11:30 Development and Implementation of Clinical NGS Testing: Assay Development and Informatic Challenges

Robert D. DaberRobert D. Daber, Ph.D., Director, Research and Development and Sequencing Operations, Bio-Reference Laboratories

As genomic technologies continue to advance and new bio-markers emerge, rapid NGS assay development becomes critical in the age of Precision Diagnostics. Here we will discuss emerging methods to capture important biological markers and their associated informatic challenges during both the development and implementation phases.


12:00 pm Incorporating NGS Assays in a Routine Molecular Oncology Laboratory

Helen FernandesHelen Fernandes, Ph.D., Pathology & Laboratory Medicine, Weill Cornell Medical College

This presentation will address the practical processes that need to be adopted for a NGS based assay to be run in a routine clinical laboratory. Validation and implementation of NGS assays for analysis of cancer-related variants will be discussed. The presentation will focus on the pros and cons of incorporating NGS assays in molecular diagnostics laboratories.

12:30 Sponsored Presentation (Opportunity Available) .

1:00 Luncheon Presentations (Sponsorship Opportunities Available) or Lunch on Your Own

2:00 Session Break


NGS-BASED APPROACHES TO GUIDE TREATMENT

2:15 Chairperson’s Remarks

Seth D. Crosby, M.D., Washington University School of Medicine

2:20 Clinical NGS of Hematological Malignancies

Jennifer MorrissetteJennifer Morrissette, Ph.D., Scientific Director, Clinical Cytogenetics Laboratory; Clinical Director, Center for Personalized Diagnostics (CPD), University of Pennsylvania Perelman School of Medicine

The use of multi-gene testing in hematologic malignancies using NGS reliably detects somatic mutations and provides insights into prognosis and therapeutic choice. We will describe our approach to AML mutation detection, including capture of difficult to sequence regions (e.g. CEBPA and large FLT3-ITDs), and mutation profiles with respect to conventional cytogenetic findings. Finally, the utility of in clinical prognostication and treatment decisions will be discussed.

2:50 Clinical Sequencing in the Pediatric Oncology Clinic: Challenges and Opportunities

Donald “Will” ParsonsDonald “Will” Parsons, M.D., Ph.D., Assistant Professor, Pediatrics, Molecular & Human Genetics, Baylor College of Medicine, Texas Children’s Cancer Center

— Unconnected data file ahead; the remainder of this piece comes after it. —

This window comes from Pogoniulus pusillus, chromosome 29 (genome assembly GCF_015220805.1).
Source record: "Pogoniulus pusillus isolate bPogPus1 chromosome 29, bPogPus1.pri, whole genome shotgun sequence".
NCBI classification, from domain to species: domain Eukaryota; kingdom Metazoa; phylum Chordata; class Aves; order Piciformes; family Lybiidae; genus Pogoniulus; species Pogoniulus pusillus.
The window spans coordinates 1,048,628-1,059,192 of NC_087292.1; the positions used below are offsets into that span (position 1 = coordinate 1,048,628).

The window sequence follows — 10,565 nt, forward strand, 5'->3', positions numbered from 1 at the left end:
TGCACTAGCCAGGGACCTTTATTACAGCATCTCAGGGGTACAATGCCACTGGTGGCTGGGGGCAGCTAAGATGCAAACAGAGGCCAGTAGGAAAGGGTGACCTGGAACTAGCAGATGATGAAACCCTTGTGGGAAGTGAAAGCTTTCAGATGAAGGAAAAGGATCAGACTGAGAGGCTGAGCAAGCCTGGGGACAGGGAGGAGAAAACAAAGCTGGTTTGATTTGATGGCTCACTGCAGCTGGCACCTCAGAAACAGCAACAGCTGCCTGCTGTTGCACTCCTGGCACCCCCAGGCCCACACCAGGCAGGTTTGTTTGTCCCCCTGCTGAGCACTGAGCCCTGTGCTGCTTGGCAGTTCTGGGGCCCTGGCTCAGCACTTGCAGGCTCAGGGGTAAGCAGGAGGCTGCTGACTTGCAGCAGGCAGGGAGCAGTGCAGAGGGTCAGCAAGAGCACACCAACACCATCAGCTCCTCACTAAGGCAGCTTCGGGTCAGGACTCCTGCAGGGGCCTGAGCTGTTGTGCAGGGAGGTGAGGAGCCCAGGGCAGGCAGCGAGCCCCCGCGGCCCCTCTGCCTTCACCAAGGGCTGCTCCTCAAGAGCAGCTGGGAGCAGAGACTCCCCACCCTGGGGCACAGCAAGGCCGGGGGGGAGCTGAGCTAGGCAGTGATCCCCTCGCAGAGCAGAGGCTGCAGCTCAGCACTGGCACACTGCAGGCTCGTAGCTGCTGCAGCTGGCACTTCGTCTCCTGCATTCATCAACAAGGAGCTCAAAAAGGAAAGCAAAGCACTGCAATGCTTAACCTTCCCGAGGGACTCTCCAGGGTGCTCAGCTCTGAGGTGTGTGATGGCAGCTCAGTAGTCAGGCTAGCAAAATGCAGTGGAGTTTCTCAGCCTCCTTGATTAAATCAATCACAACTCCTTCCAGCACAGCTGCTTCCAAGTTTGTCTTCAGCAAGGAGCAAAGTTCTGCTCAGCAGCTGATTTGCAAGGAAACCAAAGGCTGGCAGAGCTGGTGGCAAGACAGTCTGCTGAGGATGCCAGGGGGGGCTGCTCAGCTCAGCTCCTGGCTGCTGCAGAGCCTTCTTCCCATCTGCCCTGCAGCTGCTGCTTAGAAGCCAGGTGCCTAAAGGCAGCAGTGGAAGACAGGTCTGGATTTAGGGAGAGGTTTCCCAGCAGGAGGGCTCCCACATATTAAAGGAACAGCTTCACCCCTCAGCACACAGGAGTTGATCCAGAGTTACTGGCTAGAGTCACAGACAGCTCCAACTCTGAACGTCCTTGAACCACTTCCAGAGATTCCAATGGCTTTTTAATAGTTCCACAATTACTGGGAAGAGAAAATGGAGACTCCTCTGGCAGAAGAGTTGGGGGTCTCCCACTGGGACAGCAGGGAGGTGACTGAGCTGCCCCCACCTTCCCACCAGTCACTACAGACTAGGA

Current experience with the clinical application of genomic sequencing for childhood cancer patients is limited. This talk will report results of the ongoing BASIC3 study, which aims to determine the clinical impact of incorporating tumor and constitutional whole exome sequencing into the care of children with newly diagnosed solid tumors at Texas Children’s Cancer Center, with a particular focus on the diagnostic yield and limitations of WES in this setting.

3:20 Sponsored Presentation (Opportunity Available)

3:50 Refreshment Break in the Exhibit Hall with Poster Viewing


CIRCULATING BIOMARKERS

4:30 cfDNA Rare Alleles – How Low Can We Go?

Seth D. CrosbySeth D. Crosby, M.D., Director, Alliances and Partnerships, Genetics, Washington University School of Medicine

This talk will review successful efforts at Washington University to employ novel reagents and informatics to the problem of rare allele detection.


5:00 Circulating microRNAs as Liquid Biopsies in Diagnostics and Therapy

Anton WellsteinAnton Wellstein, M.D., Ph.D., Professor, Oncology, Pharmacology and Medicine, Georgetown University Medical School; Associate Director, Basic Science, Lombardi Comprehensive Cancer Center

Altered patterns of microRNAs detected in the circulation may indicate the presence of cancer as well as the impact of treatment. It is conceivable that distinct changes of circulating microRNA patterns will indicate different therapeutic interventions that impact different pathways.

5:30 Wine and Cheese Pairing Welcome Reception in the Exhibit Hall with Poster Viewing 

6:30 Close of Day



Day 1 | Day 2 | Short Courses | Download Brochure